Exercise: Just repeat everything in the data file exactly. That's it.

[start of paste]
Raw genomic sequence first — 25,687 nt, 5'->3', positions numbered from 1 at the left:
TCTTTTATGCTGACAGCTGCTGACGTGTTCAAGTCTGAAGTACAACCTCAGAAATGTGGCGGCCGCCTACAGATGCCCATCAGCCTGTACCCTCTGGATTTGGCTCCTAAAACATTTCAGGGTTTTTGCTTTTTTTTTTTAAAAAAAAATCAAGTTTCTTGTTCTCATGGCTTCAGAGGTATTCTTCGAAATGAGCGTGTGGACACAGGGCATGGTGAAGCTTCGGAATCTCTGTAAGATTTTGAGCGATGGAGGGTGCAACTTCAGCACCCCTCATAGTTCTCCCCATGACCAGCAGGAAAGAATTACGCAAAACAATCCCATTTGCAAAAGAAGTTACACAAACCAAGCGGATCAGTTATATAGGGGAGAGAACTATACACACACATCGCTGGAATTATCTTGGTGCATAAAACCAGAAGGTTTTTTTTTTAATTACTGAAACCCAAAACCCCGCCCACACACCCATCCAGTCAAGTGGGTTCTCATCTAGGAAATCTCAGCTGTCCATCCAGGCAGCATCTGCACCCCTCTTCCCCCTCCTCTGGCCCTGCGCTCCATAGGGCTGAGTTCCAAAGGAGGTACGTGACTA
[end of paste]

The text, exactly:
Raw genomic sequence first — 25,687 nt, 5'->3', positions numbered from 1 at the left:
TCTTTTATGCTGACAGCTGCTGACGTGTTCAAGTCTGAAGTACAACCTCAGAAATGTGGCGGCCGCCTACAGATGCCCATCAGCCTGTACCCTCTGGATTTGGCTCCTAAAACATTTCAGGGTTTTTGCTTTTTTTTTTTAAAAAAAAATCAAGTTTCTTGTTCTCATGGCTTCAGAGGTATTCTTCGAAATGAGCGTGTGGACACAGGGCATGGTGAAGCTTCGGAATCTCTGTAAGATTTTGAGCGATGGAGGGTGCAACTTCAGCACCCCTCATAGTTCTCCCCATGACCAGCAGGAAAGAATTACGCAAAACAATCCCATTTGCAAAAGAAGTTACACAAACCAAGCGGATCAGTTATATAGGGGAGAGAACTATACACACACATCGCTGGAATTATCTTGGTGCATAAAACCAGAAGGTTTTTTTTTTAATTACTGAAACCCAAAACCCCGCCCACACACCCATCCAGTCAAGTGGGTTCTCATCTAGGAAATCTCAGCTGTCCATCCAGGCAGCATCTGCACCCCTCTTCCCCCTCCTCTGGCCCTGCGCTCCATAGGGCTGAGTTCCAAAGGAGGTACGTGACTA